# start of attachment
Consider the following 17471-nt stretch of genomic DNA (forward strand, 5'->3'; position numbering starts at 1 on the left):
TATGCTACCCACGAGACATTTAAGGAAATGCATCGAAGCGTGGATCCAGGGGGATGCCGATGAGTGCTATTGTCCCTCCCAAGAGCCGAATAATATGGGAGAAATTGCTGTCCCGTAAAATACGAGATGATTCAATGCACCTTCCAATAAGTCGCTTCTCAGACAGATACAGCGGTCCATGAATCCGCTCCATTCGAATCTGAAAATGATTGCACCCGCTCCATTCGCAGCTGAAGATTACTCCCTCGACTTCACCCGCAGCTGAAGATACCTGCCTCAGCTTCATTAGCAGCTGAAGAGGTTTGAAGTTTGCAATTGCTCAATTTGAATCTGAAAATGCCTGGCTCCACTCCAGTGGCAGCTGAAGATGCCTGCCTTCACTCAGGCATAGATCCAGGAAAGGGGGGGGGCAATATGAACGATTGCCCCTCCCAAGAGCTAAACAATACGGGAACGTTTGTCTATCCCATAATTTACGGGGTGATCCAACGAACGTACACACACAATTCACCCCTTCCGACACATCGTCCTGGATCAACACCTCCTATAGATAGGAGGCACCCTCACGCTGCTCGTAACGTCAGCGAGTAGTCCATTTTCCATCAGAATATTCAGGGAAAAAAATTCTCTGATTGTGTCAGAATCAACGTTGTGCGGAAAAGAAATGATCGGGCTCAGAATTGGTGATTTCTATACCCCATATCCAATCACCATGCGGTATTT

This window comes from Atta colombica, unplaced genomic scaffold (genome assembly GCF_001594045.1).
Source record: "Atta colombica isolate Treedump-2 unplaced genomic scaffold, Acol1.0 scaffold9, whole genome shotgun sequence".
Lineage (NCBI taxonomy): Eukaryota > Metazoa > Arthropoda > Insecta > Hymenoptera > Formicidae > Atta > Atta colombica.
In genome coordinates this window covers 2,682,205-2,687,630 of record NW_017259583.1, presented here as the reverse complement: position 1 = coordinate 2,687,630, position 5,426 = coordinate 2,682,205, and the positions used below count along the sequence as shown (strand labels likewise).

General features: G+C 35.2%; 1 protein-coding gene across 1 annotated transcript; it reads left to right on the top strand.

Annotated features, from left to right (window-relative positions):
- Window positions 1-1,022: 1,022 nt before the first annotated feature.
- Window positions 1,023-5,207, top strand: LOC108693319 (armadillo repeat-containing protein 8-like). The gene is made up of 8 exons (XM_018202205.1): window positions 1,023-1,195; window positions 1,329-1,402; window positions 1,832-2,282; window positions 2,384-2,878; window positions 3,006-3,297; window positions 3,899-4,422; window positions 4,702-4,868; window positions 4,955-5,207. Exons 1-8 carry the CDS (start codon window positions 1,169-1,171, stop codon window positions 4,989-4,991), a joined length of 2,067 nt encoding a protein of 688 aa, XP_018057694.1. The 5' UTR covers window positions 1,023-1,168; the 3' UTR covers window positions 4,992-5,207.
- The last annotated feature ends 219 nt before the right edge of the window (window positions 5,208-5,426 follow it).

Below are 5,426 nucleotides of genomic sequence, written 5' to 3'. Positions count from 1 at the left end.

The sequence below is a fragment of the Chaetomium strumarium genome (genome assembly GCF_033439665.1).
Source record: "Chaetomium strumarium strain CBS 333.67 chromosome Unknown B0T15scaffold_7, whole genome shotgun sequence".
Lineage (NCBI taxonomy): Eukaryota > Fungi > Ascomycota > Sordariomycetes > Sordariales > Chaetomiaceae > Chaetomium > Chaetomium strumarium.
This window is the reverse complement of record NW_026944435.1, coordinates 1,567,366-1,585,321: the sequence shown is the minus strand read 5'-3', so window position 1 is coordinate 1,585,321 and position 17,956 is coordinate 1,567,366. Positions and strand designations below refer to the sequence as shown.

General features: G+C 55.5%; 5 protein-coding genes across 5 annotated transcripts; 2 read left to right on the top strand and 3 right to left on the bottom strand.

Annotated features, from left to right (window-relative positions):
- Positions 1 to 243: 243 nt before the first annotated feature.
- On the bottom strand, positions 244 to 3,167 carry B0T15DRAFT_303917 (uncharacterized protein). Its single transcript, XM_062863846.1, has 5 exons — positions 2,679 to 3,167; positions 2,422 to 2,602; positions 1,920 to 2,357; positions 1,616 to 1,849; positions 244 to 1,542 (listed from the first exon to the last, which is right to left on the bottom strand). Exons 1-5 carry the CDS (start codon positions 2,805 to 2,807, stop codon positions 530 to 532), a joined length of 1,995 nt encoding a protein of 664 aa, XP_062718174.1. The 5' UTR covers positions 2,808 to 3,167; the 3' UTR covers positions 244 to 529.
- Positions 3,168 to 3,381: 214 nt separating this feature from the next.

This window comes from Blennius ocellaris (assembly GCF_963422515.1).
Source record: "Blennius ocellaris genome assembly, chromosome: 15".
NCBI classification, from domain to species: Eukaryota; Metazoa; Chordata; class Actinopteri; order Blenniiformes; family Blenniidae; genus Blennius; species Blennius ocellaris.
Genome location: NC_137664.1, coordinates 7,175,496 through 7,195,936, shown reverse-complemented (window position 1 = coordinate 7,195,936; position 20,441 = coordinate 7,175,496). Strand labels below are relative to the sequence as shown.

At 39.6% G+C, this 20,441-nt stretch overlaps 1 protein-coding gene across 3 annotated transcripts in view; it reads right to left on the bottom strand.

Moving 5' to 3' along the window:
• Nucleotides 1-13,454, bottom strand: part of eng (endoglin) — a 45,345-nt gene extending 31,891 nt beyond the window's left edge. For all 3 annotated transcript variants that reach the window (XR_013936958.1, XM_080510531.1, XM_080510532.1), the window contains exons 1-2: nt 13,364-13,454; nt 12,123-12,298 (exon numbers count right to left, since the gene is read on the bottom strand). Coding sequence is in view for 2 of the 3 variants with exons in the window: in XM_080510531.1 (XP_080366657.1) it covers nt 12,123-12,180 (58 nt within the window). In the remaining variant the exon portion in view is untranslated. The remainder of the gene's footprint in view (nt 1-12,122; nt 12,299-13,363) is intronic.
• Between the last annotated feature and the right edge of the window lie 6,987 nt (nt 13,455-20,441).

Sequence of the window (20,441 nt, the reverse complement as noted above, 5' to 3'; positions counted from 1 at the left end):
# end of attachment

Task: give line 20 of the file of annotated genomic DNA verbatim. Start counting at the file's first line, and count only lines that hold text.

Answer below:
- On the bottom strand, positions 244 to 3,167 carry B0T15DRAFT_303917 (uncharacterized protein). Its single transcript, XM_062863846.1, has 5 exons — positions 2,679 to 3,167; positions 2,422 to 2,602; positions 1,920 to 2,357; positions 1,616 to 1,849; positions 244 to 1,542 (listed from the first exon to the last, which is right to left on the bottom strand). Exons 1-5 carry the CDS (start codon positions 2,805 to 2,807, stop codon positions 530 to 532), a joined length of 1,995 nt encoding a protein of 664 aa, XP_062718174.1. The 5' UTR covers positions 2,808 to 3,167; the 3' UTR covers positions 244 to 529.